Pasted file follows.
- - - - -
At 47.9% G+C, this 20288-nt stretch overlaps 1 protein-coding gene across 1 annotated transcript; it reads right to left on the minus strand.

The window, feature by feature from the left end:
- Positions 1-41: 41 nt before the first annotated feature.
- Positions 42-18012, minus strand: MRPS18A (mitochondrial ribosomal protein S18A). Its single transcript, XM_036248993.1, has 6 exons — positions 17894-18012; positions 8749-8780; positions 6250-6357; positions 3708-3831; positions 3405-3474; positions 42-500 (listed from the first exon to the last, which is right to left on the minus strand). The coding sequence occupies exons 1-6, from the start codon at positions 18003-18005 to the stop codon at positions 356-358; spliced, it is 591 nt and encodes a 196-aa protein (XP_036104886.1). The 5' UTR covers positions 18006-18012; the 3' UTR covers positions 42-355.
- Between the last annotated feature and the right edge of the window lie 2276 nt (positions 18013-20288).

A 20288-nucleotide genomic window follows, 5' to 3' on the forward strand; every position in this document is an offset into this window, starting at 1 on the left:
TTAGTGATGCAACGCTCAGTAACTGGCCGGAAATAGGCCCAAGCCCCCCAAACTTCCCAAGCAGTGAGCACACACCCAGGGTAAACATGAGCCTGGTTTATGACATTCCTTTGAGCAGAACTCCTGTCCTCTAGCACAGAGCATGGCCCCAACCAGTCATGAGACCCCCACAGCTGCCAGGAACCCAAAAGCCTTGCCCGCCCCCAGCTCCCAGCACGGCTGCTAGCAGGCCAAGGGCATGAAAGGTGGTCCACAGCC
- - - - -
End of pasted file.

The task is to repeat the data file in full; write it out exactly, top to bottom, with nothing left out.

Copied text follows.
At 47.9% G+C, this 20288-nt stretch overlaps 1 protein-coding gene across 1 annotated transcript; it reads right to left on the minus strand.

The window, feature by feature from the left end:
- Positions 1-41: 41 nt before the first annotated feature.
- Positions 42-18012, minus strand: MRPS18A (mitochondrial ribosomal protein S18A). Its single transcript, XM_036248993.1, has 6 exons — positions 17894-18012; positions 8749-8780; positions 6250-6357; positions 3708-3831; positions 3405-3474; positions 42-500 (listed from the first exon to the last, which is right to left on the minus strand). The coding sequence occupies exons 1-6, from the start codon at positions 18003-18005 to the stop codon at positions 356-358; spliced, it is 591 nt and encodes a 196-aa protein (XP_036104886.1). The 5' UTR covers positions 18006-18012; the 3' UTR covers positions 42-355.
- Between the last annotated feature and the right edge of the window lie 2276 nt (positions 18013-20288).

A 20288-nucleotide genomic window follows, 5' to 3' on the forward strand; every position in this document is an offset into this window, starting at 1 on the left:
TTAGTGATGCAACGCTCAGTAACTGGCCGGAAATAGGCCCAAGCCCCCCAAACTTCCCAAGCAGTGAGCACACACCCAGGGTAAACATGAGCCTGGTTTATGACATTCCTTTGAGCAGAACTCCTGTCCTCTAGCACAGAGCATGGCCCCAACCAGTCATGAGACCCCCACAGCTGCCAGGAACCCAAAAGCCTTGCCCGCCCCCAGCTCCCAGCACGGCTGCTAGCAGGCCAAGGGCATGAAAGGTGGTCCACAGCC